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Home Page > Essential Oil Profiles > Lime Essential Oil

Lime Essential Oil

Limes Ready to Be Picked Lime Essential Oil

Lime Essential Oil is amongst the most affordable of essential oils and is routinely used for its energizing, fresh and cheerful aroma. It is well known in folklore for its ability to cleanse, purify and renew the spirit and the mind. It is also said to be effective in cleansing the aura.

Though it's not on my list of top therapeutic oils, Lime Oil is one that I would be disappointed to live without. Its sweet yet tart, citrusy aroma blends well with so many other oils. Its aroma is especially concentrated, and a little goes a very long way. With the exception of floral Neroli Essential Oil, cold pressed Lime Essential Oil is the most aromatically potent of the fruity citrus oils.

Including a few drops of Lime Essential Oil is a must when I create citrus blends for my diffuser or for when creating room mists.

Cold pressed Lime Essential Oil is phototoxic. Refer to the safety information mentioned below.

Botanical Name

Citrus aurantifolia

Common Method of Extraction

Cold Pressed/Expressed

Plant Part Typically Used

Citrus Rind (Peel)


Light Green With a Hint of Orange/Yellow



Perfumery Note


Strength of Initial Aroma


Aromatic Description

Fresh, citrusy, sweet, slightly tart.

Lime Essential Oil Uses

Acne, asthma, chilblains, colds, dull skin, flu, varicose veins. [Julia Lawless, The Illustrated Encyclopedia of Essential Oils (Rockport, MA: Element Books, 1995), 56-66.]

Major Constituents

Neryl acetate
Geranyl acetate

[B. Lawrence. Lime Oil (Perfumer & Flavorist 31, August/September 1987), 31, cited in Salvatore Battaglia, The Complete Guide to Aromatherapy (Australia: The Perfect Potion, 1997), 177.]

Safety Information

Cold pressed Lime Essential Oil is phototoxic. Steam distilled Lime Oil is not phototoxic. Tisserand and Young recommend a dermal maximum of 0.7% for the cold pressed oil to avoid the risk of a phototoxic reaction. They precaution to avoid topical use of Lime Oil, regardless of method of distillation, if it has oxidized. Reading Tisserand and Young's full profile is recommended. [Robert Tisserand and Rodney Young, Essential Oil Safety (Second Edition. United Kingdom: Churchill Livingstone Elsevier, 2014), 87, 336-338.]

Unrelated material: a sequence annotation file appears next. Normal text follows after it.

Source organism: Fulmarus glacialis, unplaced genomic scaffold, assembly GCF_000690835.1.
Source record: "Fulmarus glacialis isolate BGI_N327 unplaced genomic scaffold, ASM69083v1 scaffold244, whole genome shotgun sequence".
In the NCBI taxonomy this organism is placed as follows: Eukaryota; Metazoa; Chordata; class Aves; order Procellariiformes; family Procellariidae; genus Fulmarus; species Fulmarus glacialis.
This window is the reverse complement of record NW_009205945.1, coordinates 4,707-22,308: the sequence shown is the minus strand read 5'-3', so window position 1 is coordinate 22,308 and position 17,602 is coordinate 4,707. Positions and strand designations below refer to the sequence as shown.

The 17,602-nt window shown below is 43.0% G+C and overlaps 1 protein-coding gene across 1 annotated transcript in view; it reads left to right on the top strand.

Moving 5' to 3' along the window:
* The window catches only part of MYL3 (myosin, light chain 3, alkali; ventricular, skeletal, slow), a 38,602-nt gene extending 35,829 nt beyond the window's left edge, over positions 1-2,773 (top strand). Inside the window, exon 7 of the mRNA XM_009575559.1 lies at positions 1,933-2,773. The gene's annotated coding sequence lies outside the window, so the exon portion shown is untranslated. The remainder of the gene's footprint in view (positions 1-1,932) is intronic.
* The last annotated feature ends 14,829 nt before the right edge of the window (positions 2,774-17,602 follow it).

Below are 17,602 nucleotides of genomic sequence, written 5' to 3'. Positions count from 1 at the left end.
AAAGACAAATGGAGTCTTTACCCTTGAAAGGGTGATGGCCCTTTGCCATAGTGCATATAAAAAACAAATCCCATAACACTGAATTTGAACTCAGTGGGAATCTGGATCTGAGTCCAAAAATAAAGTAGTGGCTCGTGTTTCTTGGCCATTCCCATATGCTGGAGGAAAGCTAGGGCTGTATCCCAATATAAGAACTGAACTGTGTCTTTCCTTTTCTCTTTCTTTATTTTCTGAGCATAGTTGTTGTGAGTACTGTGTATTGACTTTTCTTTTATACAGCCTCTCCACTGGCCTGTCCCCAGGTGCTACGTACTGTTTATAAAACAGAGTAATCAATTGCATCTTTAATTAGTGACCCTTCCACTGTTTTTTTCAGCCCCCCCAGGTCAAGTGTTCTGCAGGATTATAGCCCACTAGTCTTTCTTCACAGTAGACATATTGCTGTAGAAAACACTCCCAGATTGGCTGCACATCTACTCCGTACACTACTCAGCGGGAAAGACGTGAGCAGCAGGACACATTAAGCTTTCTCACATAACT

Shelf Life

View Shelf Life Information

Important Information About the Profiles

The essential oil information provided on AromaWeb is intended for educational purposes only. This data is not considered complete and is not guaranteed to be accurate. The oil photos are intended to represent the typical and approximate color of each essential oil. However, oil color can vary based on harvesting, distillation and other factors. Profiles for several absolutes are included within the directory, and are denoted as such.

General Safety Information

Do not take any oils internally and do not apply undiluted essential oils, absolutes, CO2s or other concentrated essences onto the skin without advanced essential oil knowledge or consultation from a qualified aromatherapy practitioner. If you are pregnant, epileptic, have liver damage, have cancer, or have any other medical problem, use oils only under the proper guidance of a qualified aromatherapy practitioner. Use extreme caution when using oils with children. It is safest to consult a qualified aromatherapy practitioner before using oils with children. For in-depth information on oil safety issues, read Essential Oil Safety by Robert Tisserand and Rodney Young.

Essential Oil Book Suggestions

Click on a book's title to view details and read a full review for the book. Visit AromaWeb's Books area to find details about many other essential oil and aromatherapy books.

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The Illustrated Encyclopedia Of Essential Oils

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Wendy Robbins (Cert. Aroma ACHS), Founder of AromaWeb, is a Professional Level Member of the Alliance of International Aromatherapists and the National Association for Holistic Aromatherapy.

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